T Nation

Strength Off the Chest Recommendations


#1

Anyone got any exercise recommendations for strength off the chest when benching. I feel very strong once I get the bar about 4 inches off of chest but just getting it there seems to be the problem. Already doing ME work w/ floor presses, 3 & 4 board presses, 1 Board press w/ bands. I was thinking heavy flat DB work, dips, and low pin presses but was interested to see what others think may help.


#2

dude if you’re doing floor presses and many kinds of board press CLEARLY you’re going to be stronger at the top half of the lift, since ALL of those bench variations only include the top ROM.
If you want to improve upon strength off of the chest, then do what makes sense. Do more benching that involves the lower ROM of the lift. My personal fav for strength off of the chest is an isometric push from the bottom, the safest way to do this is load the bar too heavy, then let it rest on safety pins so that it floats right on your chest. The rest is pretty self explanatory - just push…


#3

Dips and rack presses with pins set right at your chest then press dead weight out of pins.If possible set another set of pins 4-6 inches above bottom so that you have to stay in your weak zone.

maybe try isometric presses as well.


#4

One more thing that needs to be mentioned is that you need to be realistic about how much you can bench. If you hit a weight and then move up 5 pounds and it doesn’t budge off your chest, that is a sticking point. If you hit a weight with difficulty and add on 100 pounds and it doesn’t budge, that is completely different. Everyone’s sticking point with 1000 pounds raw is off the chest.


#5

what about full ROM benching


#6

[quote]Astar wrote:
what about full ROM benching[/quote]

Wait… Benching to get stronger at benching? That is just silly…


#7

[quote]VikingsAD28 wrote:
Astar wrote:
what about full ROM benching

Wait… Benching to get stronger at benching? That is just silly…[/quote]

don’t fault me for trying to think outside the box…


#8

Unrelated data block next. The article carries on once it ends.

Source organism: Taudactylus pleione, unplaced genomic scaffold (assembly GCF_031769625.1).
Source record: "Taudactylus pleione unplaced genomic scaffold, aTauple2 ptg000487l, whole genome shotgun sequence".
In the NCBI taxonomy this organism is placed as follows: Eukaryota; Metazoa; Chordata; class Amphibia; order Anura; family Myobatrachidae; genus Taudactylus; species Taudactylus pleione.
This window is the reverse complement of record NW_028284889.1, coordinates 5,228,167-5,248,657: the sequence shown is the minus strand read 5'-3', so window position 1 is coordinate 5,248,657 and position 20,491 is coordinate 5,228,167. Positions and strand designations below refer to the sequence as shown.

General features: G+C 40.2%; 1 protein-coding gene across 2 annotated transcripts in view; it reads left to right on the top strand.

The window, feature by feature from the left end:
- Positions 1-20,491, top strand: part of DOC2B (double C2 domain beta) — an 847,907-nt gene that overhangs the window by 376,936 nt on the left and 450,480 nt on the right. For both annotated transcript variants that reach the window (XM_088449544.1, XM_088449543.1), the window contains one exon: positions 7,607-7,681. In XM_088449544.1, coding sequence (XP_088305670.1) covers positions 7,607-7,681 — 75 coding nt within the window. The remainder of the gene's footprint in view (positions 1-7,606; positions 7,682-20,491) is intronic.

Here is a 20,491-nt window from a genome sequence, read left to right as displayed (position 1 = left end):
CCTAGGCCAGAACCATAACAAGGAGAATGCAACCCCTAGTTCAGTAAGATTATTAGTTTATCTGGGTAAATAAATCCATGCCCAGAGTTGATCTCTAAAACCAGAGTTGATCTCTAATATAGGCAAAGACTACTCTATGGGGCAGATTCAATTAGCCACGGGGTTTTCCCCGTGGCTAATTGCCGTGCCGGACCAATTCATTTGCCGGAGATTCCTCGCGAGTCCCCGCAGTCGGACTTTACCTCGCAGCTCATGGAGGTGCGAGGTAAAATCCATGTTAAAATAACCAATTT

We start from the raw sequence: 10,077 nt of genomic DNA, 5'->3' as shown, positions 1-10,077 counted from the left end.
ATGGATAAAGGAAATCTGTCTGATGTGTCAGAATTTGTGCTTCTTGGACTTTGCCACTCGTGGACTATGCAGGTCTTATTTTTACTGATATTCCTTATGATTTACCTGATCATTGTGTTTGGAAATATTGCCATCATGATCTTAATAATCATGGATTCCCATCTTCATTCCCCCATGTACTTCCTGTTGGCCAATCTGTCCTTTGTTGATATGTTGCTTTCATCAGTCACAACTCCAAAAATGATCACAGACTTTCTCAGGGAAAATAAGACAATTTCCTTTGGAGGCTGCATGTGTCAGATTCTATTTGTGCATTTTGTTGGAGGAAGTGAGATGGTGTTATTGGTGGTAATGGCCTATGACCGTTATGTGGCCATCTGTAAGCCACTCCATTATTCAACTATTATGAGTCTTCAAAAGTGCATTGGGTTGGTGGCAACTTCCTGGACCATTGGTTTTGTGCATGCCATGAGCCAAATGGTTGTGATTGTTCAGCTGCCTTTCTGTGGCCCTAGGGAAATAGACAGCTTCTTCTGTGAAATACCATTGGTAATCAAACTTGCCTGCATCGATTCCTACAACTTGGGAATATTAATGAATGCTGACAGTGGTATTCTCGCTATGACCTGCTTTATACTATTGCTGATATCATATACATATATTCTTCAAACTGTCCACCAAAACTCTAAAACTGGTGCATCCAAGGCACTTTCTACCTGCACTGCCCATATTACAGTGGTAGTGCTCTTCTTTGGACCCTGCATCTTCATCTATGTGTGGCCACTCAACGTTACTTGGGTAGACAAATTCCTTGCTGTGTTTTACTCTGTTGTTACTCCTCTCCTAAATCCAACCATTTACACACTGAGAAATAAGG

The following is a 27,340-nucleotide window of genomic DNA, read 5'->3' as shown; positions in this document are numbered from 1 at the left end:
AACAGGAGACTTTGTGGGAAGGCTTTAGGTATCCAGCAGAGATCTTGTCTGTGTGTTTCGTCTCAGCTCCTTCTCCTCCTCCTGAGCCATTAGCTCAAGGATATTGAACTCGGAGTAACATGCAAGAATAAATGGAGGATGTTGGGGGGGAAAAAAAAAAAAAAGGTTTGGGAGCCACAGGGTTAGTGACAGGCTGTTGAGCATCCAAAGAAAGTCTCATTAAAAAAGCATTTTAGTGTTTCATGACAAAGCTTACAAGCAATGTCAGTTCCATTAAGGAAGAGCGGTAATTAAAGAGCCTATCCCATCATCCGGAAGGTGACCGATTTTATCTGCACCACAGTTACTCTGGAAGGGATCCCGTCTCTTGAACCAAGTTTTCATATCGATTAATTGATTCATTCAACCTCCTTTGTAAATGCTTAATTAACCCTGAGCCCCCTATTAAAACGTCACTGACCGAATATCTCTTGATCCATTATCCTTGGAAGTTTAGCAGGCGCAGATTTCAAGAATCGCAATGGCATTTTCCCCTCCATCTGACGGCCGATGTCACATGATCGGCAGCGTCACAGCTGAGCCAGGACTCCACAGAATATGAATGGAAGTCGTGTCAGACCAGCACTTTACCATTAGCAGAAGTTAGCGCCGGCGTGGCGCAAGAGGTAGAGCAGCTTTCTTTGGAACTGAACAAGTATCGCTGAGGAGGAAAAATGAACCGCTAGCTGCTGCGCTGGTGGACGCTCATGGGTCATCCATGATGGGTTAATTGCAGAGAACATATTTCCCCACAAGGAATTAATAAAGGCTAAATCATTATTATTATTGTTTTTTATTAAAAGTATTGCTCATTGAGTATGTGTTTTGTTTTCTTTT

Full range benching, alternated with some of the movements you’re already doing. Keep the Floor Press and 1-Board w/bands. Now add 10 raw singles and 5 sets of 5 into the mix. The DB Flat Press and Dips you can work in as auxiliary movements. Here’s what I mean:

A One Month Bench Cycle (Benching once a week. A second “heavy tricep” day would help if you compete)
Week One: Floor Press 1-3RM followed by 2 sets of 10-15 reps. Legs are straight and pause the bar on each rep.

Week Two: Ten Singles. Start at around 75% of your best bench and add weight whenever you get all 10. Sounds easy huh?

Week Three: One-Board Press against bands 1-3RM, followed by close-grip version 2 sets of 10-15.

Week Four: Bench 5 sets of 5. I like the version where you build up to a difficult 5 reps in 5 sets. You can go 5x5 with same weight of course.

Best of luck.

Add the two auxiliary movements mentioned wherever you see fit and do specific tricep work the other two bench days. Don’t forget upper-back work in your weekly routine.


#9

And, as no one mentioned them, you can use paused bench presses.


#10

[quote]JPuxHenri wrote:
And, as no one mentioned them, you can use paused bench presses.[/quote]

You just beat me to it. :slight_smile:

Yeah, pausing a bench press on your chest for a good 5-6 seconds will help eliminate the stretch reflex and build good power off the chest. Just a warning tho, these are brutal. Have someone else count the seconds for you so you don’t cheat yourself and go light at first.


#11

Actually I was just wondering…what about taking a weight
And then instead of full ROM benching…just bench from your chest, to 1/4 of the way up.
Do that for reps of 5-6 or maybe even up to 8 reps.
This seems pretty logical because you will be stressing all over the muscles that just get teh weight up off the chest.
Of course don’t bounce the weight but make a relatively controlled effort going up from the chest 1/4 way up then back down to chest. repeat.

Might work. might not.


#12

form??? are you staying tight? Lats! Speed work.


#13

Extra wide grip bench to a 6rm


#14

[quote]UpChucker wrote:
form??? are you staying tight? Lats! Speed work.[/quote]

I think form is good --elbows in close, feet digging in, low back arched, squeezing shoulder blades together and lowering bar to nipple line and trying to drive it straight up and not back across the face.